The root of a a great deal of unhappiness out there is the thought, “I SHOULD be better at this.” It gives rise to a host of other unhelpful “SHOULD” statements: “I SHOULD be better at this than that guy.” “I SHOULD be better at this BY NOW.” “I SHOULDN’T let that guy beat me.” “It’s NOT FAIR that this guy beats me.” “I CAN’T ENJOY this if I’m not winning all the time.” “It’s EMBARRASSING that I’m not better at this.”

Understand: there’s nothing wrong with wanting to be awesome at everything we do. There’s nothing wrong with taking pleasure and pride in improving our performance. The desire to be awesome at stuff we do is healthy. It drives us toward upping our game.

Where “SHOULD” statements become a problem is when they become the ONLY thing we’re  focused on.

And they become a BIG problem when we decide— often arbitrarily— that we simply cannot enjoy a thing unless we’re conforming to all the SHOULD’s rattling around in our brains.

Many people get discouraged when they first pick up a hobby or skill, because they’re not yet as good as they’d prefer to be. They get this idea in their heads that they “SHOULD” be awesome at something right away— or at least as good as another person is at that thing— and, if they’re not, well, forget it.

The fact is, we’re as good at something as we are at any given moment. Whether we’re an amateur or a pro; whether we’re awesome at something or not-as-awesome-as-we’d-prefer to be. Beating ourselves up with “SHOULD” statements isn’t gong to help us out— it’s only going to drain our energy and suck the enjoyment out of the project.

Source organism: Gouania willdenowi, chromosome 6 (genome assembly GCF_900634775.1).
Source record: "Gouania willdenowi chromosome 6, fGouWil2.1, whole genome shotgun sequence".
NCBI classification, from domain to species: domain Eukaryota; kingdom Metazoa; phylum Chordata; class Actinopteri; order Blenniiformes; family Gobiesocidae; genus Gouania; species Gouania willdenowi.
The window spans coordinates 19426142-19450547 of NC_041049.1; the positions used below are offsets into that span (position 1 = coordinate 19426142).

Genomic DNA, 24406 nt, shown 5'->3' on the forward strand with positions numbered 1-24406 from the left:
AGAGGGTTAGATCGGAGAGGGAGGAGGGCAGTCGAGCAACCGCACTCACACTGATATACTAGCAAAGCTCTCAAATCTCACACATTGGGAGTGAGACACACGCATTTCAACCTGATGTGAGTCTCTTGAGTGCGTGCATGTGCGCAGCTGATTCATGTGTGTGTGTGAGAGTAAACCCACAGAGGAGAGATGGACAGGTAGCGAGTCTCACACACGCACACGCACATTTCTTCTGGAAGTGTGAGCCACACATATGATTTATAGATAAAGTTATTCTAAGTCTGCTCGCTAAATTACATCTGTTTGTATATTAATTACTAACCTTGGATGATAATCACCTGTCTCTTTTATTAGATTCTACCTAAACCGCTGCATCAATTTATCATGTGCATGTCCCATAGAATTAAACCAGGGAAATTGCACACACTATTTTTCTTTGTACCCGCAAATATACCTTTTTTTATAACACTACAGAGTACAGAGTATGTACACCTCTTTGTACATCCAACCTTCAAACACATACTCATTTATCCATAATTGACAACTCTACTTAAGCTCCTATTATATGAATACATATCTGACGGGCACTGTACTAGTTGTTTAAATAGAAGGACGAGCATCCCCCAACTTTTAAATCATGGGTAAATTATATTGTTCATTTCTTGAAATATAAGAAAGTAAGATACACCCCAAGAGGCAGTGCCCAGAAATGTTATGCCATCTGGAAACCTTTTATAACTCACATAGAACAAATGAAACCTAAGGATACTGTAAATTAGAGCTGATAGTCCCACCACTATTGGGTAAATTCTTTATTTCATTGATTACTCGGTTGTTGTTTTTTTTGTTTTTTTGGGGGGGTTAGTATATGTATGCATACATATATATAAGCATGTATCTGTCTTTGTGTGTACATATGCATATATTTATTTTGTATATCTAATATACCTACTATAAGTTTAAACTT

Embrace the fact that you’re not as good or experienced at something as you’d prefer to be.

Don’t be embarrassed that you’re not awesome at it yet.

Don’t make comparisons with others your primary “rule” for whether or not you’re “allowed” to enjoy a thing.

The ironic thing about my go-karting? It was only when I quit gnashing my teeth at my inability to beat my buddy, and focused on mastering the fundamentals of racing— slowing down on the straightaways, accelerating and paying attention as I maneuvered through the curves, taking the time to really learn each car and each track— that I began to start to catch up with him.

Acceptance. Focus, Making little, baby-step-level improvements. That’s how we get awesome at a thing in the real world.

See you on the track.

 

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No one gets to tell you what “success” is and isn’t for you.

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No one gets to tell you what “success” is and isn’t for you.